Facebook, Alphabet poised for bigger fines over Russia content

Tech News

Companies that refuse to delete content judged to be illegal in Russia could soon face amends of 5% to 20% of their annual local revenue, Roskomnadzor, the federal communications watchdog, said in an email Monday. 

“For a number of companies that have systematically refused to comply with the agency’s legal demands, the issue of fines on revenue is being considered in the near future,” the press service said. It will also consider other means of enforcement, it said. 

Russia has ratcheted up pressure on foreign technology companies amid a broader crackdown on anti-Kremlin opposition this year. Last week, Apple Inc. and Alphabet’s Google bowed to pressure to remove an app, called Smart Voting, designed to help protesters vote out ruling party politicians, after authorities accused them of meddling in parliamentary elections. 

The government has moved aggressively to curb access to information since the arrest of opposition leader Alexey Navalny in January following his return to Russia. Many independent media outlets have been tagged “foreign agents” and forced to close or conform to onerous reporting requirements. 

While the election has served as a catalyst for recent crackdowns, the government’s recent measures are a continuation of a yearslong effort to restrict the online access to information in the country.

A series of laws and regulations introduced between 2018 and 2019 expanded Russian authorities’ ability to filter internet content automatically, according to Human Rights Watch. The government required internet service providers to install equipment that can block websites, and it has also sought to restrict citizens’ access to virtual private networks, tools that are used to circumvent censorship and protect anonymity online.

In March, President Vladimir Putin said in a speech that “society will collapse from the inside” unless the internet obeyed “not just the laws of formal, legal rules, but also the moral laws of the society in which we live.” Meanwhile, Russian courts have this year repeatedly issued fines to foreign technology companies for not removing content.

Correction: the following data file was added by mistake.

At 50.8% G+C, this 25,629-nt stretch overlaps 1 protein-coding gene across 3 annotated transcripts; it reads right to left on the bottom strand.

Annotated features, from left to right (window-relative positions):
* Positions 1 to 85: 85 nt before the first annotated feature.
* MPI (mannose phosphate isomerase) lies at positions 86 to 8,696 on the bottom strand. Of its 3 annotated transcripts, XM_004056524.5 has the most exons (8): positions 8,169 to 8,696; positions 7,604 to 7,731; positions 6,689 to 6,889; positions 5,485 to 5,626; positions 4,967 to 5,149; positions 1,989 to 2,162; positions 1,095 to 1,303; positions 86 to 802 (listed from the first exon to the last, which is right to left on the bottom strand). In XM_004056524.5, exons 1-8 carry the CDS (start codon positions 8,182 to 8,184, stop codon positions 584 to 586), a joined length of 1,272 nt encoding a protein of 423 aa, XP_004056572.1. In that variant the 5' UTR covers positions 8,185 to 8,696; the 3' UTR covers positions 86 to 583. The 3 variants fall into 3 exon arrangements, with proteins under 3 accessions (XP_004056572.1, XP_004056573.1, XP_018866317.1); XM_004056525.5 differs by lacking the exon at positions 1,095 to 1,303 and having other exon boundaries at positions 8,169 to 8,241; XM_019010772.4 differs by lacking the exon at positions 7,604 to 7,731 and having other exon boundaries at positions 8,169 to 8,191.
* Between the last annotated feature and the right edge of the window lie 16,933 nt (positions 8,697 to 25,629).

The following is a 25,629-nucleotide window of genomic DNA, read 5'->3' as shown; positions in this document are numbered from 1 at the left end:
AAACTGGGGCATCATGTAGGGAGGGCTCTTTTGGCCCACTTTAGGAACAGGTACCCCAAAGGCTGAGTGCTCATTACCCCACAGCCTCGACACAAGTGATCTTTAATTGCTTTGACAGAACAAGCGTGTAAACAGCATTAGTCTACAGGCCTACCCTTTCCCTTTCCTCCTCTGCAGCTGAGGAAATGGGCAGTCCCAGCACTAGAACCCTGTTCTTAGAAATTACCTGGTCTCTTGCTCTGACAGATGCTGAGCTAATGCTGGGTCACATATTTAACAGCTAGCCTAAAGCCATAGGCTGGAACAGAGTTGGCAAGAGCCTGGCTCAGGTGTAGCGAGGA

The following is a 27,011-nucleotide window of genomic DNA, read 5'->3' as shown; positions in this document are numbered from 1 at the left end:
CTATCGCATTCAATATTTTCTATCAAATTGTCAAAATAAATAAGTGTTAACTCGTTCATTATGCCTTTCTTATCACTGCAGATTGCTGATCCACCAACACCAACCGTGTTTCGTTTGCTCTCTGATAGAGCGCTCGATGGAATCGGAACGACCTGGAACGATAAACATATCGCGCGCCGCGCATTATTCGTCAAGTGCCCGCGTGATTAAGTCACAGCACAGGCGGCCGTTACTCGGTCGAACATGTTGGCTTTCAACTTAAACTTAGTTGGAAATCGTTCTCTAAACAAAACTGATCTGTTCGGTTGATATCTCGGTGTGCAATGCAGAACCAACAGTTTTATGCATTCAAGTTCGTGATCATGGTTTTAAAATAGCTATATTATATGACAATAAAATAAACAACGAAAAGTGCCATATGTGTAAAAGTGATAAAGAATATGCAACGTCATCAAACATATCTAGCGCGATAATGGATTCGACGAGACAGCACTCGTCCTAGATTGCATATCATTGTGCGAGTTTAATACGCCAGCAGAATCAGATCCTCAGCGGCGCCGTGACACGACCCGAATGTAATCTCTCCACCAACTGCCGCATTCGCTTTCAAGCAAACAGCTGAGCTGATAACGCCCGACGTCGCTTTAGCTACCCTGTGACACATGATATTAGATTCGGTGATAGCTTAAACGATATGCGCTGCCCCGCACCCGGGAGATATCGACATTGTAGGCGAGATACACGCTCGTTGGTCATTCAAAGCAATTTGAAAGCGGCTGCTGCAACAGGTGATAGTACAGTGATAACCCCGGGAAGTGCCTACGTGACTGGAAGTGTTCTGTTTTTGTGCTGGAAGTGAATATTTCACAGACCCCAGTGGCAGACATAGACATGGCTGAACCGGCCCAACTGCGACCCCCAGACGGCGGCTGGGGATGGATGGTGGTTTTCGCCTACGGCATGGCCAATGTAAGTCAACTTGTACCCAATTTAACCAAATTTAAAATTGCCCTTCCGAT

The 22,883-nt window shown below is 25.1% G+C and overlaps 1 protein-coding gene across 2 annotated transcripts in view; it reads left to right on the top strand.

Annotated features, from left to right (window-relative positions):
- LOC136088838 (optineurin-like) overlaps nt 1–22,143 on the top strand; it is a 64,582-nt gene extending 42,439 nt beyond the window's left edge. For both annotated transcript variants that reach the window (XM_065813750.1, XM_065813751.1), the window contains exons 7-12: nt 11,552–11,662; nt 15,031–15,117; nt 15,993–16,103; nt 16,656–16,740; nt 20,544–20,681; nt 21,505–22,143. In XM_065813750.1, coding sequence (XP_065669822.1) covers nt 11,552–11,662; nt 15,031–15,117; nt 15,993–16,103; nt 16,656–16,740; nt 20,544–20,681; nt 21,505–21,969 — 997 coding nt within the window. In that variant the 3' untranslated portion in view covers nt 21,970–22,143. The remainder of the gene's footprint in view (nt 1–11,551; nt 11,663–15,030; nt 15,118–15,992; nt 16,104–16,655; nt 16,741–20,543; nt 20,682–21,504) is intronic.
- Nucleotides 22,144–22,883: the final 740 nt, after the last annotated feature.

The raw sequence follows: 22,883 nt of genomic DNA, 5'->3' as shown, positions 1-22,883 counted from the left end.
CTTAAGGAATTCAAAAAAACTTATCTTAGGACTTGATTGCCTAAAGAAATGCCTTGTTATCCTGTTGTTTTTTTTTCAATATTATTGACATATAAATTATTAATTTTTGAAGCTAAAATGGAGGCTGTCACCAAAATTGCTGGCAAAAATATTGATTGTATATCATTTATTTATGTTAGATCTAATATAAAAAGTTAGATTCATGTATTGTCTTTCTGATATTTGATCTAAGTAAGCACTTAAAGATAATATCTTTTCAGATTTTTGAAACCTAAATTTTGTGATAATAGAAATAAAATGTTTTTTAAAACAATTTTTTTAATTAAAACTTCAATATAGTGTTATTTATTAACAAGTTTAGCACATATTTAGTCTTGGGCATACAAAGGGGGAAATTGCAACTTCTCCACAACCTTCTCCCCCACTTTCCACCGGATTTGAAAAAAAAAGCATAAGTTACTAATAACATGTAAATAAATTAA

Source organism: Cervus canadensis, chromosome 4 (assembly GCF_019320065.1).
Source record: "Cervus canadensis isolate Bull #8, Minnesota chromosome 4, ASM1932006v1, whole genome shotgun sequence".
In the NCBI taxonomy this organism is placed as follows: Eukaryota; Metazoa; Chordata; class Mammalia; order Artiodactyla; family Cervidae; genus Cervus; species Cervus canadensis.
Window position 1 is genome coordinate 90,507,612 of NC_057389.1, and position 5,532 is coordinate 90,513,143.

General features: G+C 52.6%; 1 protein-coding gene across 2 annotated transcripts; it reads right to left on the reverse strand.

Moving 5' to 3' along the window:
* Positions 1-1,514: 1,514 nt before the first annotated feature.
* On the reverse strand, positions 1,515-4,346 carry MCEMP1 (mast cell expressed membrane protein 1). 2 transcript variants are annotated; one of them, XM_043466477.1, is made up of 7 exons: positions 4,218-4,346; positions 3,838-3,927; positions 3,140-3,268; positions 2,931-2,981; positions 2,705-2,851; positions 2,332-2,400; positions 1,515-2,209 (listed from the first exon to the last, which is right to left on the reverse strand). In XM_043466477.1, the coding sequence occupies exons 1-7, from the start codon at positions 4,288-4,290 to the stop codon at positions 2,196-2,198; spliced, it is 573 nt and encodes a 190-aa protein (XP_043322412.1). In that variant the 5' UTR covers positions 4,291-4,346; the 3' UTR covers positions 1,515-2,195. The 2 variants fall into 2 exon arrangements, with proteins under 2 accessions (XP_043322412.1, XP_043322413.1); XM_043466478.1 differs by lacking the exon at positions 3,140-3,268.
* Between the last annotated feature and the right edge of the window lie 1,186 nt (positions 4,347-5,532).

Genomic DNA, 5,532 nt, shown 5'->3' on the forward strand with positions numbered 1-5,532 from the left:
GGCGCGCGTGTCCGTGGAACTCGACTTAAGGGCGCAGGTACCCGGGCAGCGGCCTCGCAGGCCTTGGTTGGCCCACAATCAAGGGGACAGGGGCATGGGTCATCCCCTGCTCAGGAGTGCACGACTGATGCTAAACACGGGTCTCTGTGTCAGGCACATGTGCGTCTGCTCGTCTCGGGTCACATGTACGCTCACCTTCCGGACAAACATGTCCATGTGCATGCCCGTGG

Facebook has been charged 66 million rubles ($900,000) so far this year, Twitter 38.4 million rubles and Google 26 million rubles, according to Roskomnadzor. 

Russia’s demands to remove content from Google websites have rapidly increased in recent years. According to Google’s transparency reports, in 2015 the company received requests to remove fewer than 5,000 items from its websites. By 2020, that number had spiked to more than 340,000.

Both Google and Apple have also been fined for other violations. In April, Russian authorities ordered Apple to pay $12 million for allegedly breaking monopoly laws. Meanwhile, in July Google was ordered to pay a fine of 3 million rubles for refusing to store Russians’ personal data on servers in the country. LinkedIn, which is owned by Microsoft Corp., has been blocked in Russia since 2016 for refusing to store user data locally.

Twitter was previously hit with measures that made it slow to load for failing to delete content, while Roskomnadzor this month blocked access to six virtual private network providers, including some of the world’s most popular such services, for allowing access to “prohibited” information and resources. 

Prior to parliamentary elections this month, pressure on U.S. tech companies significantly escalated. In August, Google and Apple were ordered to remove the Smart Voting app from their app stores, which they did last week. A person close to Google said officials threatened to imprison its local employees, if it didn’t do so. Google and Russian search engine Yandex were separately ordered to blacklist the phrase “smart voting” in search results, according to Russian news agency Interfax.

Amid the crackdown, Putin’s ruling party maintained a parliamentary majority of more than two-thirds in last weekend’s elections, in which opponents alleged widespread fraud. Navalny’s political organization was labeled extremist and disbanded, while many of his allies have fled the country amid the threat of criminal prosecution. 

Roman Borisovich, a former Russian insurance executive who helped finance Navalny’s Anti-Corruption Foundation, said he expects the situation will continue to spiral as Russian authorities exert more control over foreign technology companies. 

“They may have to close down their business in Russia or move people out of the country,” he said. “The regime is not going to return to semi-democratic process of cooperating with the opposition. It’s an all-out war.”

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